A few months back, I wanted to create an online presence for my band, Daisy’s Gone. In the past, I would have started from scratch. But I remembered all the domains I’ve accumulated over the years that are now nothing more than parking pages at my registrar. It’s generally not hard to throw together a few simple brochure-ware pages. I certainly could have done just that for my band’s site. However, even simple sites often have content and behavior that needs to be dynamic.
The obvious solution is to use a content management system (CMS). CMS platforms such as WordPress and Drupal offer users prebuilt functionality for everything from creating pages to managing site registration. A full-blown CMS will allow non-technical users to create and manage content and will allow programmers and designers to extend the out-of-the-box functionality by creating themes and modules, respectively.
With Daisy’s Gone, I was once again presented with the dilemma of whether to build a site from scratch or to use a CMS. Fortunately, I remembered how I had seen a then just-released Orchard CMS used at the NYC Give Camp a few months earlier. Give Camps match developers and designers with charities who have some unmet technical need, often a web presence. One of the developer groups built its charity a new website using Orchard.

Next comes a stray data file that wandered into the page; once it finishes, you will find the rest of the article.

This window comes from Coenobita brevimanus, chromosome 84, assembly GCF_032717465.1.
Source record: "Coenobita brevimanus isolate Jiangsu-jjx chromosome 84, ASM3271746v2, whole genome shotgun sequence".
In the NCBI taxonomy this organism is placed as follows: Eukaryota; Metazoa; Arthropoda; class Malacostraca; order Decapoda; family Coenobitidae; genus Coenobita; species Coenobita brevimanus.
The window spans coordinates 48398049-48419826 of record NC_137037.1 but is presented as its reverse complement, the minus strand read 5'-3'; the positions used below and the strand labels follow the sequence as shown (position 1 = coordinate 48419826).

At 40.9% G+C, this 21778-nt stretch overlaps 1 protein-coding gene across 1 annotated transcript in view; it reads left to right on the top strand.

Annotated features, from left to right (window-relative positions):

I remember being quite impressed by how much this team accomplished in one weekend using this new CMS. So when it came time to start building the website for my band, I made the choice to use Orchard.
The original Daisy’s Gone website was not much more than a home page. It was primarily a sandbox for me to learn Orchard. As I write this book, I’m going to create a new online presence for the band. I’ll walk through the steps of creating a custom look and feel (themes) and extending Orchard with new functionality (modules).
Whether you are building a new corporate site for your company or a site for the local youth soccer league, you are likely to have many of the same needs of your CMS. Building a site for a band is no different. You may need to schedule events, manage user comments, support OAuth, or have a site map. The content will vary by your domain, the features much less so.
Microsoft released Orchard in January 2011, along with ASP.NET MVC 3, IIS Express, SQL CE 4, Web Farm Framework, and WebMatrix. What all of these technologies have in common is that they, in some way, aim to make web development on Windows more accessible. PHP owes its wide adoption to its perceived ease of use. With this new tool chain, Microsoft is courting the community who wants a simplified development experience.
The Orchard Project belongs to the Microsoft supported Outercurve Foundation (formerly known as the CodePlex Foundation). The Outercurve Foundation is a nonprofit organization whose mission is to foster support for open source projects, such as Orchard and the popular ASP.NET toolkit, MVC Contrib. Microsoft does not officially support Orchard, but its employees are currently among those leading the development efforts for the project.